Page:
THE United Nations Special Envoy to the Democratic Republic of Congo (DRC), Martin Kobler, is in New York to brief the Security Council on how his mission is faring.
Kobler’s visit is a frantic one; the UN mandate in DRC has only two weeks left. He therefore has to impress on the members the need for extending the mandate. His wish will no doubt be granted given that Monusco is no way near achieving its goals.
The pats on its back for dislodging the M23 rebels - one of the 30-plus outfits out there - have worn off. But this was just a drop in the ocean.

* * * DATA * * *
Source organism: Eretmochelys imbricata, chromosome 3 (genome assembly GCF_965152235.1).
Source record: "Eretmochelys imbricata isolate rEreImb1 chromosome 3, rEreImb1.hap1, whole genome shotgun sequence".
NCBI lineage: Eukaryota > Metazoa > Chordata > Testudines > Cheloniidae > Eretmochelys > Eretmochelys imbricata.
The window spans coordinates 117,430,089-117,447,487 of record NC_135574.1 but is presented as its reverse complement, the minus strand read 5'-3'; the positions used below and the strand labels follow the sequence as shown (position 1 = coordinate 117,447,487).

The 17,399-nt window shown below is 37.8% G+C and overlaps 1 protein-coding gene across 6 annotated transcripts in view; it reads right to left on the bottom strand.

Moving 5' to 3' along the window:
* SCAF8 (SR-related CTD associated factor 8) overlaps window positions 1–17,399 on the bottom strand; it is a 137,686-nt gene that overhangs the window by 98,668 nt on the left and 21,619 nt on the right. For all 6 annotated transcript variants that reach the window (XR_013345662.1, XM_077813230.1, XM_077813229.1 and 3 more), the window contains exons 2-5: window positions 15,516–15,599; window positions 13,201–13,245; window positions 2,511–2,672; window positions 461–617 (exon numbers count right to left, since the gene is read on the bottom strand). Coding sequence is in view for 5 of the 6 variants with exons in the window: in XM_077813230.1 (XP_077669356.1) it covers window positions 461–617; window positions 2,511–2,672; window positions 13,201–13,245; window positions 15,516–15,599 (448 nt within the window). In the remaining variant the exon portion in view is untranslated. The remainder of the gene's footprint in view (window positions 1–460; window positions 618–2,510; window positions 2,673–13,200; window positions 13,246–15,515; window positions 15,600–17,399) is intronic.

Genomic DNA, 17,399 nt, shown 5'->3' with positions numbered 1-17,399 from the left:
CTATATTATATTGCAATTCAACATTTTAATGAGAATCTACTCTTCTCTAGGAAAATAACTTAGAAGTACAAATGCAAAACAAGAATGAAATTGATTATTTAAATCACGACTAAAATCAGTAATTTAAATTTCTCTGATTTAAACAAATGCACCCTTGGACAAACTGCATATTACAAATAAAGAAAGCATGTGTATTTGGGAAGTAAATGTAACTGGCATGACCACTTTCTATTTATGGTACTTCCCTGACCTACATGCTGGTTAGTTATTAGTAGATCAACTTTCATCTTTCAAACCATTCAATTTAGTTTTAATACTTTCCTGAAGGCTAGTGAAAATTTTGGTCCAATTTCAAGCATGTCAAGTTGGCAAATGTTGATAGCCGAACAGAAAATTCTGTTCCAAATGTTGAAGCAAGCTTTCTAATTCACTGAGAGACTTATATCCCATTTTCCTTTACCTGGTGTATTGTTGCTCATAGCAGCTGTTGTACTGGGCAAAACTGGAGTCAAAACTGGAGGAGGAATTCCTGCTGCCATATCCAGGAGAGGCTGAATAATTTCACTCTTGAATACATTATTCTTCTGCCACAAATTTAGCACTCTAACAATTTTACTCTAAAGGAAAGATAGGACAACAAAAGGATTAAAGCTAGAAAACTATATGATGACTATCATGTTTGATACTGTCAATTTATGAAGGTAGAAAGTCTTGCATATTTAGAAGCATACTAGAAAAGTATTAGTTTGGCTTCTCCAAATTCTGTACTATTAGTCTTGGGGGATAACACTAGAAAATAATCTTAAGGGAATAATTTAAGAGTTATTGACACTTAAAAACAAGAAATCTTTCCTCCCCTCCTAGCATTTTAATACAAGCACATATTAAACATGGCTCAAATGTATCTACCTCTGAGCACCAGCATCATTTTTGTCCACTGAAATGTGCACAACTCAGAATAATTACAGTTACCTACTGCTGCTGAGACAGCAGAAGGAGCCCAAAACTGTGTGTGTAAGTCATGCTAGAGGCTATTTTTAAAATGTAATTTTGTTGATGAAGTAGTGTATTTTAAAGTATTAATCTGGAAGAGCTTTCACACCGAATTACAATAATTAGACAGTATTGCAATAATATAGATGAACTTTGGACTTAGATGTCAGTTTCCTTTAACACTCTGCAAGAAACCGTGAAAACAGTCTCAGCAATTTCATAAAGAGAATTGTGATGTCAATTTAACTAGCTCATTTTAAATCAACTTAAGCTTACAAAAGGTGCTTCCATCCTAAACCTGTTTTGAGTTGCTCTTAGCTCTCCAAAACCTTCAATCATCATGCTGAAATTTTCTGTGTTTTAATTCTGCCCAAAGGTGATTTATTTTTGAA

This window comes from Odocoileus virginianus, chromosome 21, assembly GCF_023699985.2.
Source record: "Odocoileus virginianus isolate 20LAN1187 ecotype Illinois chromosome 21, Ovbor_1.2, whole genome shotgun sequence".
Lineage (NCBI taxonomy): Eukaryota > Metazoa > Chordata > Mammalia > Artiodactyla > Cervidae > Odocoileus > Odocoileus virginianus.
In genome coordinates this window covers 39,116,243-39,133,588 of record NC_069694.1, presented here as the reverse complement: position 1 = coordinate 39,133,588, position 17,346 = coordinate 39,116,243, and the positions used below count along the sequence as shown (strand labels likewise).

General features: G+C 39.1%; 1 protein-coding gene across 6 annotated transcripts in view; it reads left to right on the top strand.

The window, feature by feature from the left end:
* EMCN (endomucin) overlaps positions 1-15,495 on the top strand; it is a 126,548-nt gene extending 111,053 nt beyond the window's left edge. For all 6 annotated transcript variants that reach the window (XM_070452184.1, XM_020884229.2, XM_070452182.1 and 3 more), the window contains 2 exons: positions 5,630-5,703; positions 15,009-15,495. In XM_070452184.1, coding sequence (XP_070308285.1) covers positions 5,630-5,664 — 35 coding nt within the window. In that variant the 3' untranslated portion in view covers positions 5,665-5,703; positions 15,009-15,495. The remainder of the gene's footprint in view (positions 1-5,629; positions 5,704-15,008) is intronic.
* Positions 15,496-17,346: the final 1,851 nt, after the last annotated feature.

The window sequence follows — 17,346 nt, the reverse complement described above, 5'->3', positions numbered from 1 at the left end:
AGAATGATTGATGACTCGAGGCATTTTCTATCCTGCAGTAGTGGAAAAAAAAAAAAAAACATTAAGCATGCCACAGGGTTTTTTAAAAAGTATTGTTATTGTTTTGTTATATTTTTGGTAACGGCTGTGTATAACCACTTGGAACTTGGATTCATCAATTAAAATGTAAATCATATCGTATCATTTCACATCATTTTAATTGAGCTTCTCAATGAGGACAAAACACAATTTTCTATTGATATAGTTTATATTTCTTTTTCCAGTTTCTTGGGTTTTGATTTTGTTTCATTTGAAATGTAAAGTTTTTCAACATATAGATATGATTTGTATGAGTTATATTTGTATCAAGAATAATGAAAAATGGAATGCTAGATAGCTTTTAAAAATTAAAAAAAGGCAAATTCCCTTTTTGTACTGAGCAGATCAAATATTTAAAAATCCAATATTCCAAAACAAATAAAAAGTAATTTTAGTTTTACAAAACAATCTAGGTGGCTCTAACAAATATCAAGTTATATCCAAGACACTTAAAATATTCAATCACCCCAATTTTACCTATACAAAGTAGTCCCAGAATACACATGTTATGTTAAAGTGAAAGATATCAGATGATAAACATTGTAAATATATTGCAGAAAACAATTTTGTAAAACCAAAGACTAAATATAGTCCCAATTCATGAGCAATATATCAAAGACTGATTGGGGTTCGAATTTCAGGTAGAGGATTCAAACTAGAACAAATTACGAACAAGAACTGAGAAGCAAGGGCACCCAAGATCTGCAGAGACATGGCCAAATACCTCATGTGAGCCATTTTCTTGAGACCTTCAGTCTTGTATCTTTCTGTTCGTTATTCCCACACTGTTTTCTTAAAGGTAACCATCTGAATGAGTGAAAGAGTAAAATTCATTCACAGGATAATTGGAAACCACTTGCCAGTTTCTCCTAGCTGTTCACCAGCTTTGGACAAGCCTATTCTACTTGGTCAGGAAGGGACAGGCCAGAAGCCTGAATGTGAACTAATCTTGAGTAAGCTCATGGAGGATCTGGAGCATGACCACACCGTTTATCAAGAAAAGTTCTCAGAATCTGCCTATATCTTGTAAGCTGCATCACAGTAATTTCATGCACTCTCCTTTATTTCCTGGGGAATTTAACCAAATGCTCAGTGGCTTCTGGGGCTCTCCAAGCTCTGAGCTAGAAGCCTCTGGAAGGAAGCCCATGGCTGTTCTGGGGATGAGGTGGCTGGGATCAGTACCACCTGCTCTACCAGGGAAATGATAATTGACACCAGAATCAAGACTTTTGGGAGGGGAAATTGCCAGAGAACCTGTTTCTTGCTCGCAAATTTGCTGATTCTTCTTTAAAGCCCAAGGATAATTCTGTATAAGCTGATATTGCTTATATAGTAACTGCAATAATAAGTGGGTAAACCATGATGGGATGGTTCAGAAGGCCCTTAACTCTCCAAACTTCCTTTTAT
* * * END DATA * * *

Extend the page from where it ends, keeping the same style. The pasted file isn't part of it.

What about the Democratic Forces for the Liberation of Rwanda (FDLR) which is freely roaming in eastern DRC and planning to cause havoc in the region. Recent reports coming from Goma indicate that MONUSCO is finally launching attacks against the FDLR.
But it is not the first time it has announced “imminent” attacks against the militia, the oldest and most lethal militia outfit operating in DRC.
So, why shouldn’t this latest announcement be taken with a pinch of salt? We have travelled down the same road every time Kobler briefs the UN, but as soon as he returns to his theatre of operations, Monusco guns fall silent.
New excuses usually come up until the next Security Council session. Isn’t it time the UN took Kobler and his team to task and ordered them to finish their task? A lot of water has passed under the bridge as far as FDLR is concerned.
What guarantees are in place to ensure that this time around it won’t be the usual Ping-Pong by Monusco in DRC, when the mandate is extended?